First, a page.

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Keywords:

  • Africa;
  • developing world bioethics;
  • research ethics;
  • sub-Saharan Africa;
  • committees;
  • genetics

Abstract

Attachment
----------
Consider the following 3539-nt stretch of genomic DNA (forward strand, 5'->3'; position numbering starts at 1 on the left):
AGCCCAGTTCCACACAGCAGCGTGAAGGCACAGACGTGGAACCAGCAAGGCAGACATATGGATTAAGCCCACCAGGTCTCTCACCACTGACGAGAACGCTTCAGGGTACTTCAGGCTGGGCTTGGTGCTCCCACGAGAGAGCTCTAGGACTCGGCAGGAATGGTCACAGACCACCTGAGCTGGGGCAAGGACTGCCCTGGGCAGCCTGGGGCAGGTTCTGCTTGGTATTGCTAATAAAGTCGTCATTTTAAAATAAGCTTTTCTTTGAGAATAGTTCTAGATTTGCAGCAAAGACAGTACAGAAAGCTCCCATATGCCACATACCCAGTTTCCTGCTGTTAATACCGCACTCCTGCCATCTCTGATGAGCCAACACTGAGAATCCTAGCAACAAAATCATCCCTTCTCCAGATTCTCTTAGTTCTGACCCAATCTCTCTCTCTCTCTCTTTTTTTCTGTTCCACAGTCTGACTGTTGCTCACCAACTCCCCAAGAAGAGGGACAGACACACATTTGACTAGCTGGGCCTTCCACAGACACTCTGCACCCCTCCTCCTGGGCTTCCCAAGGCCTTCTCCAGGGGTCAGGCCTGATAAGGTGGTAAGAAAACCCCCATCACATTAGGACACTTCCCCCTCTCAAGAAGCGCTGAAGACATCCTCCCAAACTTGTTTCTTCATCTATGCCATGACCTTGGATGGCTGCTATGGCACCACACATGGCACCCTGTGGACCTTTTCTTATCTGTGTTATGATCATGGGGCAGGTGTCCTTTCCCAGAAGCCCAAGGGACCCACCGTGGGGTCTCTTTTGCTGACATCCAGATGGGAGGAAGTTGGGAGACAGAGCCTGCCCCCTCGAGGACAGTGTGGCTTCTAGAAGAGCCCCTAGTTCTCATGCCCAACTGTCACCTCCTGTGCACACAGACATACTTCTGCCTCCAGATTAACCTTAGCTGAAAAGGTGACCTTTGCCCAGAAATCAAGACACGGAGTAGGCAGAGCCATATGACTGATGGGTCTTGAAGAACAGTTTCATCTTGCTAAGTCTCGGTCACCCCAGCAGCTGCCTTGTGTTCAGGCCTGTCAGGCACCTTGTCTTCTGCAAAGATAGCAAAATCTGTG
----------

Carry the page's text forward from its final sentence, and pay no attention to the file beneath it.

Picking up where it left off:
In this paper, we describe the potential role laypersons on ethics committees can play in ensuring community concerns are addressed in the design and implementation of genomic research. We draw inferences from the outcome of an empirical study of the impact of training of laypersons to address community engagement issues in ethics review of research protocol. While this paper does not advocate a particular solution, it describes the importance of community engagement in genomic research, the current limitations there are in engaging communities in the design of these research projects and how communities can be indirectly engaged in the design and implementation of genomic research through the engagement of laypersons on ethics committees. However, to ensure that these laypersons can play this role, their capacity needs to be built to play this role appropriately. There is evidence to show that where resources are invested in building the capacity of laypersons to play their role as community ‘watchdogs’ in research, they play this role aptly. Community engagement is important in genomic research as genomic researchers will increasingly require community perspectives in critical ethics decision making.